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Various Artists: Persian Electronic Music: Yesterday and Today 1966-2006

Various Artists: Persian Electronic Music: Yesterday and Today 1966-2006

Label:Sub Rosa
Release Date:2007

By Sam Hopkins | Posted 12/5/2007

You don't hear many beeps and glitches in Muslim morning prayers. No hipster blog has posted a club remix of Iran's official "Death to America" chant. Yet from Iran we now have a compilation of electronic sounds that displays Persian culture's deepest past and most obscure present.

Persian Electronic Music culls its tracks from the music of Alireza Mashayekhi and Ata Ebtekar, aka Sote. For more than three decades, Mashayekhi has created droning tones and crescendos that build on ancient microtonal melodies, sounding like crickets in the Casbah or Radio Tehran after the censors have gone to sleep. "Chahargah," recorded in 1979, starts with playful keyboard blips familiar to anyone who's heard Jean-Jacques Perrey, Dick Hyman, or Gershon Kingsley. However, Mashayekhi runs atonal tangents to his Western contemporaries and synth enthusiasts, leading a 10-minute trek that sounds like you may end up at a Zoroastrian temple on Mars.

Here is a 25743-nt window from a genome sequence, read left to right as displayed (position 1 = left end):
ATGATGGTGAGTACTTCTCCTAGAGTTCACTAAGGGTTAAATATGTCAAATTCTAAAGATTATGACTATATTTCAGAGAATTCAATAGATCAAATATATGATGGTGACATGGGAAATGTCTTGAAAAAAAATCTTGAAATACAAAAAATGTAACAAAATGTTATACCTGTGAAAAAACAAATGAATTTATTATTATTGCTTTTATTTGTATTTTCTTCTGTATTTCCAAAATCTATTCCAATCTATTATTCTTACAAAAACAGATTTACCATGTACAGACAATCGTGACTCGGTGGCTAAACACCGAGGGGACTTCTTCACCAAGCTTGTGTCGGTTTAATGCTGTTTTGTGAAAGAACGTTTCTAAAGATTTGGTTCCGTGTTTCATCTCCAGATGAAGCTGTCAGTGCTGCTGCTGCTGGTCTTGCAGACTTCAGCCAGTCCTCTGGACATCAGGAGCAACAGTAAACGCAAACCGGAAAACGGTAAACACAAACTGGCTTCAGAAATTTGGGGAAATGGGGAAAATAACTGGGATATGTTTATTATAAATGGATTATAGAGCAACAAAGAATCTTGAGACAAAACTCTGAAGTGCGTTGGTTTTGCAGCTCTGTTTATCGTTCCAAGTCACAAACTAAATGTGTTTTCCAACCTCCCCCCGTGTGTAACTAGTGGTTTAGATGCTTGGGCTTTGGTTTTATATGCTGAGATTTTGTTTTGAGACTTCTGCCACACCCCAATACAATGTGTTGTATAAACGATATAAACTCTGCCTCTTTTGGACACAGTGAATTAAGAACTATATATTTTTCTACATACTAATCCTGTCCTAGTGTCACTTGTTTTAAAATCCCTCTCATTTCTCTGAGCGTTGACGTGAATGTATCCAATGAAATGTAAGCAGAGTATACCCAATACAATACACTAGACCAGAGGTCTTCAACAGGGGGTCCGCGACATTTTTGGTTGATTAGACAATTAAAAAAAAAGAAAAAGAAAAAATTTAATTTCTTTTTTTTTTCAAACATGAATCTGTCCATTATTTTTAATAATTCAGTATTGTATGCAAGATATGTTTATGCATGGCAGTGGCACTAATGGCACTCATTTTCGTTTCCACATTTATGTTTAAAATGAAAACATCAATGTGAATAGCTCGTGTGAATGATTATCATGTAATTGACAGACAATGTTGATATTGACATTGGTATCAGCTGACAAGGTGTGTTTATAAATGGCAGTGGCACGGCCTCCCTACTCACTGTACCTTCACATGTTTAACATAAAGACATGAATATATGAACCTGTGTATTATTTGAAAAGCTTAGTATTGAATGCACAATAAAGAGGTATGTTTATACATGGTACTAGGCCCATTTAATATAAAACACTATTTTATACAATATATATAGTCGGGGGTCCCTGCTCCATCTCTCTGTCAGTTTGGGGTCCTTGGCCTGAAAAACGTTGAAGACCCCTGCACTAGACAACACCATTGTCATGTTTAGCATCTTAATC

Ebtekar's disc glistens phonically in a digital way that Mashayekhi's could not, playing on Persian classical scales (called radif in Farsi) that cascade through space with the help of echo and delay. There is "Synthetic Overture (Satan's Lullaby)," which may draw the artist a warning call from Salman Rushdie, where Ebtekar casts a plaintive human voice into the rattling vox of a demon before alighting gently on a sustained major key.

Indeed, as Americans stand again unwillingly on war's edge, the best antidote to the bellicose chorus may be the knowledge that there are plenty of weirdos on the other side, too. At least for the still small class willing to listen to American electronic music, that is.

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